Yet another Using statement

If I have seen further it is by standing on ye sholders of Giants.
— Isaac Newton

I haven’t been blogging for a while and to get back on a track I’ve decided to start with something simple.

Have you ever found a code sample online which shows, you how to do something useful? In my case, it usually ends being improved in some way over original concept. I call this “standing on the shoulders of giants”, hence the quote in the beginning.

So by this post, I’m opening a new series of notes where I’ll be writing about something that I’ve found online and ended (hopefully) improving on.

What’s exactly is a Using?

Using is a C# statement that helps you to ensure that the object is disposed as soon as it goes out of scope, and it doesn’t require explicit code to ensure that this happens. Please note that there is also a using directive which has its PowerShell counterpart since v5.0. It allows to indicate which namespaces are used in the session. This is not the using we’re looking for.

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Visualizing PowerShell pipeline

A picture1 is worth a thousand words.

Occasionally, I see people having issues while trying to understand how PowerShell pipeline is executed. Most of them have no problems when Begin/Process/End blocks are in the single function. And if in doubt, I can always point them to the Don Jones’ The Advanced Function Lifecycle article. But when multiple cmdlets are chained into the one single pipeline, things become a little less clear.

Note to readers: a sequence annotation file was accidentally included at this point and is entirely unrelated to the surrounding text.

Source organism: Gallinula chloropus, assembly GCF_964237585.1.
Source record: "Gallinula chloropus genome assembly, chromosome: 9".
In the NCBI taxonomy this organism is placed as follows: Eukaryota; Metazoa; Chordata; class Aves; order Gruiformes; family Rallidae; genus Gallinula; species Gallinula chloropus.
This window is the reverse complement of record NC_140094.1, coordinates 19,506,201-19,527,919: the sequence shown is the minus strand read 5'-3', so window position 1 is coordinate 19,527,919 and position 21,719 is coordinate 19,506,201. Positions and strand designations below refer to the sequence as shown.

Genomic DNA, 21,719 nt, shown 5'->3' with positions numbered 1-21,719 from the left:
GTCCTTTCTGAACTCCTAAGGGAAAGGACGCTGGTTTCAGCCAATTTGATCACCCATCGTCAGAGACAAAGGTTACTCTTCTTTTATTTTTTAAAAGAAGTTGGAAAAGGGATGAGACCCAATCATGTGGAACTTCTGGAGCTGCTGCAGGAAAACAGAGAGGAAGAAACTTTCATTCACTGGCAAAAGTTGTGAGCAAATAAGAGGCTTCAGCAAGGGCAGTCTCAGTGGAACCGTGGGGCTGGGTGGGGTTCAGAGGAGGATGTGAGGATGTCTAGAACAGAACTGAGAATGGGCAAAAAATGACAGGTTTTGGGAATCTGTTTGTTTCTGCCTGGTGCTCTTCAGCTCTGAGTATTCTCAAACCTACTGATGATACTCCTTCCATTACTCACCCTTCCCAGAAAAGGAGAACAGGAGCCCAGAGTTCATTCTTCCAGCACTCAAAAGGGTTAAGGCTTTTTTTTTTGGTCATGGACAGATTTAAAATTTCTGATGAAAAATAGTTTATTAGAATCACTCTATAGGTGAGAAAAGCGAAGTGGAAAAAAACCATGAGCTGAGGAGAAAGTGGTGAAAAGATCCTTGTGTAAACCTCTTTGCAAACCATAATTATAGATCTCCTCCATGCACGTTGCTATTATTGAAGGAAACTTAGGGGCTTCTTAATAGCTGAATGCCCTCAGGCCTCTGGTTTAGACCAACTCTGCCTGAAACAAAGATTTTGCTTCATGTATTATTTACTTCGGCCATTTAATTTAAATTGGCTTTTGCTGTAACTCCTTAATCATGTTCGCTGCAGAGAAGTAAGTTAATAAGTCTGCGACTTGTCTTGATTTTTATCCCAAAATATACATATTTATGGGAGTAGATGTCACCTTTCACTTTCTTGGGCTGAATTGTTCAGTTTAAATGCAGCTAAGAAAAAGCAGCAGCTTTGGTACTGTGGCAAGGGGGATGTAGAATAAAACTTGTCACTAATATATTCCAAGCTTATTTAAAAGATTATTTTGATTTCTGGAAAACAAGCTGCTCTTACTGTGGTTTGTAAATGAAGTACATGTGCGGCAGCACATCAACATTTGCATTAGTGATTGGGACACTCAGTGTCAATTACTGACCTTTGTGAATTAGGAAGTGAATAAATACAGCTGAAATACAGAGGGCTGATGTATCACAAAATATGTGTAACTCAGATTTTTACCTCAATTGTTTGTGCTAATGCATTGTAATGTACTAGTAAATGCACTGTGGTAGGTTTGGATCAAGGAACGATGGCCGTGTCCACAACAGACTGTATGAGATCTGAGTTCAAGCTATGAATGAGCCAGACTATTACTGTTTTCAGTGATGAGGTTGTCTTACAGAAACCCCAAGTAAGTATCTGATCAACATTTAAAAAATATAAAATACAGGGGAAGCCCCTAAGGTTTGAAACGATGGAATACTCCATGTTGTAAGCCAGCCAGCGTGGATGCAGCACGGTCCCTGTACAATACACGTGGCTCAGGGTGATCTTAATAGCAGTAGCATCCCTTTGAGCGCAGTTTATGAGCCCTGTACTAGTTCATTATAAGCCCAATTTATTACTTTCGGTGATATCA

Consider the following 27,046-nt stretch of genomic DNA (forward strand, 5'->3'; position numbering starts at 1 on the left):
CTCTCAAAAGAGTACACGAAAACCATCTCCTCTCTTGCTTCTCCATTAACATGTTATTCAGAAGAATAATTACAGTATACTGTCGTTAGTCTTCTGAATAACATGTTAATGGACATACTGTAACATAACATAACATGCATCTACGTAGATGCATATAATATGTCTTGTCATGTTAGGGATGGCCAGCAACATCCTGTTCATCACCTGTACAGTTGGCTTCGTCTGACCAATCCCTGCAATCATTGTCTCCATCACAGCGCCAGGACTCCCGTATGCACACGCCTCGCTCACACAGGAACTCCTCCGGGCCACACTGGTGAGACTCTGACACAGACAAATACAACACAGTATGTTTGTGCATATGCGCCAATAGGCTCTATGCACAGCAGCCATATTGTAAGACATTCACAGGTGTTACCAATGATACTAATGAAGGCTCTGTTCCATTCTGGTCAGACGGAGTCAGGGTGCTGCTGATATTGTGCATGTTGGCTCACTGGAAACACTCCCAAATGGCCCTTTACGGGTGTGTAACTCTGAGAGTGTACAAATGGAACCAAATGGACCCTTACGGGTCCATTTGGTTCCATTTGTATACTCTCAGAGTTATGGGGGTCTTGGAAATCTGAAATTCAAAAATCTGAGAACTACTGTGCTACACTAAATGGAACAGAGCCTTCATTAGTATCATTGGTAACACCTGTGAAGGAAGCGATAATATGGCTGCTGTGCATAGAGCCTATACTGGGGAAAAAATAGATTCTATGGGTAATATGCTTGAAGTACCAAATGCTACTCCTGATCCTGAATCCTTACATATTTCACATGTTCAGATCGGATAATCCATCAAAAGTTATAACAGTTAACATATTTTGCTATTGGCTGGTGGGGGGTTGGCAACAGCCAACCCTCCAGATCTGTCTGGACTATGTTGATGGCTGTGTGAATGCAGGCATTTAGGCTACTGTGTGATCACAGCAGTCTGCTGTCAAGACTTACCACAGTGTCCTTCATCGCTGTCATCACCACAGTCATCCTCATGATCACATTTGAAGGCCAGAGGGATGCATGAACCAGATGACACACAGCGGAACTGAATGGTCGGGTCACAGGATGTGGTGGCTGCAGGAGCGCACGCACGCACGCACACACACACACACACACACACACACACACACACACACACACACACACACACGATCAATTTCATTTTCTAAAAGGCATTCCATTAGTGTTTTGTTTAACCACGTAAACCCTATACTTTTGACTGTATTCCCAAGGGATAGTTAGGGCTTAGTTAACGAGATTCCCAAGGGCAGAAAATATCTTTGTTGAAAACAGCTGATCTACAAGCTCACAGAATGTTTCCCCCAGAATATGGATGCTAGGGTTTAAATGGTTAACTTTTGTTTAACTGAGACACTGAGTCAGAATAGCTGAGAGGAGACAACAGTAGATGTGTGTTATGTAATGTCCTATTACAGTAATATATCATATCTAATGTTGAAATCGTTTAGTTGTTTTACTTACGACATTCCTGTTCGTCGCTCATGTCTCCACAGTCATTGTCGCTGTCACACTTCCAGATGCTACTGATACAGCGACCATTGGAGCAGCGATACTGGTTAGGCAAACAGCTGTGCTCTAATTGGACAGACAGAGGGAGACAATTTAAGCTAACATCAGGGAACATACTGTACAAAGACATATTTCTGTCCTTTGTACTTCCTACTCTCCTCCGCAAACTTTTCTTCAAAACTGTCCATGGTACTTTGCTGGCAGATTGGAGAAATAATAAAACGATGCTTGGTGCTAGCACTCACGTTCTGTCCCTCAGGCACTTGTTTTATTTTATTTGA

Consider this example.

function Use-Begin {
    Begin {
        Write-Host 'Begin'

function Use-End {
    End {
        Write-Host 'End'

Let’s try to pipe one function into another:

PS C:\Users\beatcracker> Use-Begin | Use-End


So far, so good, nothing unexpected. The Begin block of the Use-Begin function executes first, and the End block of the Use-End function executes last.

But what happens if we swap the functions in our pipeline?

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Try PowerShell on Linux in your browser

Try latest release of the PowerShell 6.0 on the Ubuntu 16.04 in the free cloud server from Dply:



  1. Click on the button, login with GitHub account and start your server.
  2. When server is up (~3 minutes), navigate to server’s IP address in your browser.
  3. Login with root as username and hostname you’ve set in the server configuration as a password.
  4. Type powershell, hit Enter and start hacking around!